Perhaps these two elements are the reason why many developed nations and profitable organizations are able to perform well and grow exponentially. These countries have developed systems, processes, strategies and environment that ensure constant and adequate knowledge & skill sharing; and the technologies or infrastructures to manage, store and transfer knowledge and skill in the best reusable way. It is important to note that the concept of knowledge and skill sharing does not only apply to individuals but also in our work places, schools, government, etc.

You might find it interesting to know that the average life cycle of many African businesses is < 10years after which they die. Ofcourse, sometimes the economy is to blame or the businesses themselves weren’t operating well enough to ensure profitability. However sometimes this is not the case; Knowledge management plays a significant role in ensuring sustainable growth of organizations by making the right knowledge or the right knowledge sources (including people) available and accessible to the right people at the right time.  Knowledge/skill sharing is therefore perhaps the single most important aspect in this process, as it depends on the habit and willingness of the knowledge/skill owner to share & less knowledgeable to seek out and/or be receptive to these knowledge sources. The right culture, incentives, environment and so on must therefore be present.

The lack of systems, structures and processes to support knowledge/skill sharing and knowledge management is also evident in many African government structures; as institutions, ministries, etc become grave yards and repository of old knowledge, skill or practice.

For Africa to grow, Africans must embrace knowledge/skill sharing & Knowledge management. Rodney Bullard at the 2019 Atlas Corps Global Leadership Lab talked about “Your Three Feet of Influence” he spoke about how difficult it is to change the world; and that everyone has the ability to affect the three feet around them. This is to say that when Knowledgeable Africans considers their three feet of less knowledgeable Africans around them as their canvas, they can create meaningful positive impact. Furthermore, according to the Africapitalism concept my Tony Elumelu, an economic philosophy on promoting the change in approach and outlook towards development in Africa by young Africans by tackling pressing socioeconomic issues for economic and social development. It is therefore important that Africa and the world at large need to invest in human capital which is pivotal in the prosperity of the continent. Knowledgeable Africans must also invest in the development of the less knowledgeable ones; affecting their three feet of influence through knowledge, skill sharing & knowledge management. By doing this, we are able to create a domino effect that will snow ball into positive growth and development in the continent; most especially in the areas of positive youth development, employment and employability, education and literacy, organizational development & sustainability; and in general a thriving economy & people.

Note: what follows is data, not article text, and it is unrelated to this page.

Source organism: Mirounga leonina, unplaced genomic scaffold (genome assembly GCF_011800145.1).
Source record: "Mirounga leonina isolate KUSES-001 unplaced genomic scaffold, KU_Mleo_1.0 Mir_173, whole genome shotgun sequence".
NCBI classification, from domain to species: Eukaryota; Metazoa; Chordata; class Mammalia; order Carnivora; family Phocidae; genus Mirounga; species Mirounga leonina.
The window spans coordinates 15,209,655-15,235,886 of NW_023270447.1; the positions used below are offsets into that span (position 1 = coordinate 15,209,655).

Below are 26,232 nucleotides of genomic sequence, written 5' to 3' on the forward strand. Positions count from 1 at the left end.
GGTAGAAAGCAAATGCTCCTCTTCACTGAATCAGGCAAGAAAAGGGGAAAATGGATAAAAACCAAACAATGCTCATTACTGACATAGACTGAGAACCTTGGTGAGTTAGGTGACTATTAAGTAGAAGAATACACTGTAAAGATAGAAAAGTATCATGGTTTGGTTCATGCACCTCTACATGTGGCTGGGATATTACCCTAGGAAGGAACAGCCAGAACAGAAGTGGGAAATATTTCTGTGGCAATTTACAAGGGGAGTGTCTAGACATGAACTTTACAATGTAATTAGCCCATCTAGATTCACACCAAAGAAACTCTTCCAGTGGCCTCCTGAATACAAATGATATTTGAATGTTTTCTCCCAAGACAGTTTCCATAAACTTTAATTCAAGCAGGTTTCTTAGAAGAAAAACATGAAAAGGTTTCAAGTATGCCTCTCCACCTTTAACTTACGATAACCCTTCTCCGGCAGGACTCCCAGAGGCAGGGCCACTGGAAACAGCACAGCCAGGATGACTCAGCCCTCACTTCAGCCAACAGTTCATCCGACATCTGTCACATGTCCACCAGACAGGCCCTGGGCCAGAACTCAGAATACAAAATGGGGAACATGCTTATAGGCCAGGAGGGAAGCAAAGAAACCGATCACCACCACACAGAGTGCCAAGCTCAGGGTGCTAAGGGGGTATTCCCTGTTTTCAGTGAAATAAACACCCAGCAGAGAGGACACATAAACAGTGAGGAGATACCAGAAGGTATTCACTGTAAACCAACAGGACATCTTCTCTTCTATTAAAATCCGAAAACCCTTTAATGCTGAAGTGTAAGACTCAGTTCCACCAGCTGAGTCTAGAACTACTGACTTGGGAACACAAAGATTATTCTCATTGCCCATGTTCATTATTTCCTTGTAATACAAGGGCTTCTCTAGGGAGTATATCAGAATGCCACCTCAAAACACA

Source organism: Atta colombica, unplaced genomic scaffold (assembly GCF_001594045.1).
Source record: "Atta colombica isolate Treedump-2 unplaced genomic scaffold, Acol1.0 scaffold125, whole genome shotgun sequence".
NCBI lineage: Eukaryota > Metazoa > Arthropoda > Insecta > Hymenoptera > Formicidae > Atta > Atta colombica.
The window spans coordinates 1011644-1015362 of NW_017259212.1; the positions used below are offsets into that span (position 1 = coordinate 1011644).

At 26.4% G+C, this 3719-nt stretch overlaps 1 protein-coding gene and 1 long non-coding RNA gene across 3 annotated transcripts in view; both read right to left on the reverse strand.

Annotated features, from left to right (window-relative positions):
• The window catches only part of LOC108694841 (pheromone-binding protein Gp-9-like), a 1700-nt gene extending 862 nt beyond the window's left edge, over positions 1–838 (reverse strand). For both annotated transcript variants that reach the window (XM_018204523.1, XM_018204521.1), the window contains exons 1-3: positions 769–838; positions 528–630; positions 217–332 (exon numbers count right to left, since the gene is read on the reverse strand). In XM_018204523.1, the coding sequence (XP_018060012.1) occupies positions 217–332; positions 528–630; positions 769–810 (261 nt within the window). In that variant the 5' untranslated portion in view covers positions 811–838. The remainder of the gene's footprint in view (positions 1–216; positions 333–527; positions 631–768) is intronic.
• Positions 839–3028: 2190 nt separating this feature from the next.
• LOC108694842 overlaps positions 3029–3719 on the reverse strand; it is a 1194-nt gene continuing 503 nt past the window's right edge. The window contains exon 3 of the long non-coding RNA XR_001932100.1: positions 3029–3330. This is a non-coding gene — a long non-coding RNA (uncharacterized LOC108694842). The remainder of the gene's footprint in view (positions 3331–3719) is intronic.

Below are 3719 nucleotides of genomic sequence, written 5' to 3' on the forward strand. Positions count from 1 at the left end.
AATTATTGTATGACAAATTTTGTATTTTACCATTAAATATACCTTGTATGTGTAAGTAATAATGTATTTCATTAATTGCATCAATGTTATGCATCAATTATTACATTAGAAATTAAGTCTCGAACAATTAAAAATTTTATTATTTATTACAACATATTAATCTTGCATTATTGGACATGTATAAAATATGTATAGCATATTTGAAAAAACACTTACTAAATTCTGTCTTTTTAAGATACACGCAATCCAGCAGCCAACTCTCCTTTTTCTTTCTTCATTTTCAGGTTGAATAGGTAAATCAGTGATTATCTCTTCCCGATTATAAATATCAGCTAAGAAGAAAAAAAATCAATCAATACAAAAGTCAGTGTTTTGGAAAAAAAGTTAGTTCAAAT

By Omitogun Abolaji, (Atlas Corps Fellow)
Knowledge Management and Communications,
YouthPower Learning/YouthLead, Making Cents International